perfum'd with heartfelt sighs of grief, And moistened by the tear of gratitude,— Oh, how unlike the spot where war's grim chief Sinks on the field, in sanguine waves imbrued I Who mourns for him, whose footsteps can be viewed With reverential awe imprinted near The monument rear'd o'er the man of blood? Or who waste on it sorrow's balmy tear? None! shame and misery rest alone upon his bier. Offspring of heaven! Benevolence, thy pow'r Bade Wilberforce its mighty champion be, And taught a Clarkson's ardent mind to soar O'er every obstacle, when serving thee:— Theirs was the task to set the sufferer free, To break the bonds which bound th' unwilling slave, To shed abroad the light of liberty, And leave to all the rights their Maker gave, To bid the world rejoice o'er hated slavery's grave. Diffuse thy charms, Benevolence! let thy light Pierce the dark clouds which ages past have thrown Before the beams of truth—and nature's right, Inborn, let every hardened tyrant own; On our fair s<
he world admires, blush for their shameful victories. To the poor, dark souls round about us we teach their rights as men. Planter's Speech, 1684. The scene at Shackamaxon forms the subject of one of the pictures of West; but the artist, faithful neither to the Indians nor to Penn, should have no influence on history. Clarkson countenances the mistakes of the painter. With perhaps an unnecessary excess of critical skepticism, I have not rested one single fact relating to Penn on Clarkson's authority, but have verified all by documents and original sources. Shall the event be commemorated by the pencil? Imagine the chiefs of the savage communities, of noble shape and grave demeanor, assembled in council without arms; the old men sit in a half-moon upon the ground; the middle-aged are in a like figure at a little distance behind them; the young foresters form a third semicircle in the rear. Before them stands William Penn, graceful in the summer of life, in dress scarce dis
Wanted --A colored Boy, or young Man, free or Slave, of good character, to work about a carpenter shop and attend to a horse. One accustomed to working about buildings preferred. Apply to W. W. Crump, At Clarkson, Anderson & Co's. mh 15--3t*
Wanted --A colored Boy, or young man, free or slave, of good character, to work bout a carpenter shop and attend to a horse. One accustomed to working about buildings preferred. Apply to W. W. Crump, At Clarkson, Anderson & Co's. mh 15--3t*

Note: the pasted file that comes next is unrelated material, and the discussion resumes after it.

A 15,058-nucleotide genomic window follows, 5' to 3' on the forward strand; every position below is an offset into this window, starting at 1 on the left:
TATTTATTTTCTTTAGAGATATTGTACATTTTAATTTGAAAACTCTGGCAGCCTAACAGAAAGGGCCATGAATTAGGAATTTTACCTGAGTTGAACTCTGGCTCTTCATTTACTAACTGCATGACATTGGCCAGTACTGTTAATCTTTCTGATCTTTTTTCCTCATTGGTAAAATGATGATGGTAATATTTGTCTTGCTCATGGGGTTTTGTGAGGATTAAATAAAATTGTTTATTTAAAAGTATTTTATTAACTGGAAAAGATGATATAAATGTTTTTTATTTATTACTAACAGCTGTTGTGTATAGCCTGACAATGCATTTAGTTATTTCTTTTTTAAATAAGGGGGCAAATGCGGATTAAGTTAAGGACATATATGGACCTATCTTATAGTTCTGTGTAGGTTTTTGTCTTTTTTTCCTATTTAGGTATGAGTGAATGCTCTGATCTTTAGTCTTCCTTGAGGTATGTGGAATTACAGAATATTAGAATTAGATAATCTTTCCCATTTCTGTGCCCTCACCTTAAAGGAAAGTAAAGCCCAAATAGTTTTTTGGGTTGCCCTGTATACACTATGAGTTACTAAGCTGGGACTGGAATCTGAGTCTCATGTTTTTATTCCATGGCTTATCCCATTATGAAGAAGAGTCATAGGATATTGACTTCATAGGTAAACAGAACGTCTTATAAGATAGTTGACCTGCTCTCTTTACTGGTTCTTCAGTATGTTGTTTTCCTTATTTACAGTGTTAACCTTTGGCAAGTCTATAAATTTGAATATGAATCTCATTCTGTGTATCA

aunton, evidently anticipating an early movement of the Army of the Potomac. It is believed that no large force of the enemy have crossed to the eastward of the Blue Ridge. Alleged defeat of Guerilla Bands. A dispatch from Gen. Curtis, dated at St. Louis, says 1,500 Confederates were defeated at Putnam's Henry, on the 27th, --Killing several and taking over prisoners." The following is a dispatch from General Davis, (who killed Nelson,) at Columbus, Oh. The expedition to Clarkson, Mo., 34 miles from New Madrid, under command of Capt, Roger Cook, of the 2d llinois Artillery, has been entirely successful in dispersing the guerillas, killing 10, wounding 2, and capturing Colonel Clark, in command, a Captain and 3 Lieutenants, 3 Surge one, 37 men, 70 round of arms, 42 horses, 13 mules and 2 Legroom, and a large quantity of ammunition — burning their barracks and magazines, and entirely breaking up the whole concern. No loss on our side. The Row in Baltimore — Explan
Stealing a watch. --Night before last Joshua Owens, of Baltimore, and Capt. Wm. T. Clarkson, being together, and the latter being taken sick, Owens carried him to a boarding-house on Brook avenue, kept by Mrs. Green, to lie down and take a nap. On getting into the house Owens proposed to take care of Clarkson's watch — a very valuable gold time piece — but the latter declined, and put it into the hands of Mrs. Green, to be kept for him. Clarkson then laid down and fell asleep, and thereupon Owens went to Mrs. Green, and representing that Clarkson had sent for his watch received it from her and made off. When Clarkson awaked Owens and the watch had disappeared. He at once obtained a warrant for the arrest of Owens, and put it into the hands of watchman John E. Brooks. Yesterday morning about eight o'clock, Brooks and Clarkson being on the look out for Owens, saw him enter the "Here's Your Mule" house, on 8th street, near the Spotswood Hotel. Brooks followed Owens and arrested h